Korea University: Next-generation batteries with magnesium anodes developed

A research team (first author: Kwak Jin-hwan, PhD program) led by Yu Seung-ho, a professor in the Department of Chemical and Biological Engineering under the College of Engineering, elucidated the growth behavior of Mg metal using operando imaging analysis and significantly suppressed Mg dendritic growth by coating a substrate with small traces of Au. Dendritic growth is the growth of dendrites in a tree-like structure and should be suppressed to increase safety in batteries.

Commercial lithium-ion batteries are made from expensive materials, such as lithium and cobalt. Because lithium is highly reactive with water and oxygen, battery safety is a key issue. Several attempts have been made to improve the cost competitiveness and safety of secondary batteries, and Mg metal has emerged as a suitable alternative to lithium. Mg is affordable due to its abundance in the earth’s crust, is environmentally friendly and is less reactive with water and oxygen. Mg metal electrodes have a high volumetric capacity of 3,833 mAh/cm3, which is higher than that of Li metal electrodes (2,093 mAh/cm3). Today, Mg secondary batteries are seen as a promising substitute for commercialized lithium-ion batteries thanks to their affordability, safety, and high volumetric capacity.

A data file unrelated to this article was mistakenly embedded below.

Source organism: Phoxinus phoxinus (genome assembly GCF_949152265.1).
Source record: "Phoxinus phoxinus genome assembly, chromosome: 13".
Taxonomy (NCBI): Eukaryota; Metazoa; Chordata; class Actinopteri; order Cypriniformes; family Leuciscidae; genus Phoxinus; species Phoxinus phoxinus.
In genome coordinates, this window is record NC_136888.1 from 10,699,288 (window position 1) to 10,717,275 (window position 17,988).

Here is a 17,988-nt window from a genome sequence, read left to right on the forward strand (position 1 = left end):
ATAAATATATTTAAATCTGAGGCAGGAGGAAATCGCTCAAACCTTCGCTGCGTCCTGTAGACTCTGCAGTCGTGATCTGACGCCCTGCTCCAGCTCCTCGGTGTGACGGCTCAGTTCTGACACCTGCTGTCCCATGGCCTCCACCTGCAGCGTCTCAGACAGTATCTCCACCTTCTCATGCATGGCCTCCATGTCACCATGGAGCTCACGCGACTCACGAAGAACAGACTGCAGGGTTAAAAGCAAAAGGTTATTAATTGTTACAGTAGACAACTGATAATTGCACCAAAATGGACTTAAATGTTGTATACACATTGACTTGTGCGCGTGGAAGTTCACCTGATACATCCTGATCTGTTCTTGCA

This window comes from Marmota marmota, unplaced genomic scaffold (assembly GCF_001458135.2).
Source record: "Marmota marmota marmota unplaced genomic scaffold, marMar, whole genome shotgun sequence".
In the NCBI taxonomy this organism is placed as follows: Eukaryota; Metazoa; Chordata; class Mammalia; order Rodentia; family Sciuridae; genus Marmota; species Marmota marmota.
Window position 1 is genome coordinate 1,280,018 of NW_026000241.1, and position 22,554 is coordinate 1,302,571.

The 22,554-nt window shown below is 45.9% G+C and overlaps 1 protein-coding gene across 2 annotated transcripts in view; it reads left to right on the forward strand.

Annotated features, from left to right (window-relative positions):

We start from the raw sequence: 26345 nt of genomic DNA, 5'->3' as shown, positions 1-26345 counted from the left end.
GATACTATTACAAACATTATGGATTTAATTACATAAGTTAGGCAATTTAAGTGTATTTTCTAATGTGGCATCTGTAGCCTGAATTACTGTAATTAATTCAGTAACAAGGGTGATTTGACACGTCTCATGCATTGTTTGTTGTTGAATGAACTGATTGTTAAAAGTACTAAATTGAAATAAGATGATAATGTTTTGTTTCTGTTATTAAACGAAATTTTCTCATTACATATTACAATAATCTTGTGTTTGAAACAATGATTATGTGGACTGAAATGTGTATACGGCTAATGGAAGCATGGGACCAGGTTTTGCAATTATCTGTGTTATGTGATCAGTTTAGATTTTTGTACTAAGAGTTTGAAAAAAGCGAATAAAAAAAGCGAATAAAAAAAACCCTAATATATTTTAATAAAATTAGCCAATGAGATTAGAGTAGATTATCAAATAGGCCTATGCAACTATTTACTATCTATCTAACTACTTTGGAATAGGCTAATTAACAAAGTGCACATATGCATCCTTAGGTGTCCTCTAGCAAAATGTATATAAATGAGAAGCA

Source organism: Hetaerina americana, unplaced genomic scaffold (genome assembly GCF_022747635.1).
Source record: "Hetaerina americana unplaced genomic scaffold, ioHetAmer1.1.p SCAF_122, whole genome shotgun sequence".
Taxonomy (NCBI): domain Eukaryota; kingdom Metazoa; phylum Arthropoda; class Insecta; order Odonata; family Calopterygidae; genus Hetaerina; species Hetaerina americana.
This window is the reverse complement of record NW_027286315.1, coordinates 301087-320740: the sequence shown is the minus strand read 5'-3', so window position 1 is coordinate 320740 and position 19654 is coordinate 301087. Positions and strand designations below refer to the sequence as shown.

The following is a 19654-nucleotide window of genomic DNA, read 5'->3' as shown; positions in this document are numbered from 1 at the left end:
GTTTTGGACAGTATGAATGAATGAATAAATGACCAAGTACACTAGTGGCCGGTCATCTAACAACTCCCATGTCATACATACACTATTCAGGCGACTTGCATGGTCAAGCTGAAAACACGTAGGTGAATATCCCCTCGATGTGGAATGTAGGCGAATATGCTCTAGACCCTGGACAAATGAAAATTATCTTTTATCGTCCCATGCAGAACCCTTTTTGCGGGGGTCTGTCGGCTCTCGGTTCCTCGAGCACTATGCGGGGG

In general, secondary batteries with metal electrodes can be used up to their maximum theoretical capacity, but may suffer from dendritic growth at specific points in the charge/discharge process. Mg metal is known to be free of dendritic growth, making it more suitable for next-generation secondary batteries. However, some recent studies have reported the possibility of Mg dendritic growth under certain conditions, highlighting the need to investigate such conditions and develop strategies for the effective suppression of Mg dendritic growth.

The team led by Professor Yu Seung-ho elucidated the mechanism of Mg dendritic growth through electrochemical analysis, first principles calculations and operando imaging analysis with visible light and X-rays. Small traces of Au were coated on collectors to regulate Mg dendritic growth, thereby expanding the applications of Mg metal anode. The Au-coated collectors were verified as suppressing dendritic growth, even at a high current density of 10 mA/cm2.

The study was conducted jointly with Jeon Yun-seo (co-first author, Seoul National University), a master’s/PhD integrated program student, Professor Sung Yung-eun (co-corresponding author, Seoul National University) and Dr. Lim Hee-dae (co-corresponding author, Korea Institute of Science and Technology). The results were published in ACS Energy Letters (IF: 23.101), a leading international journal, on December 8.

Professor Yu Seung-ho said, “The proposed Au coating strategy demonstrated the vast possibilities of Mg metal batteries with high energy density. The systematic analysis and dendritic growth suppression will have an impact on not only Mg metal, but also various types of next-generation metal batteries.”

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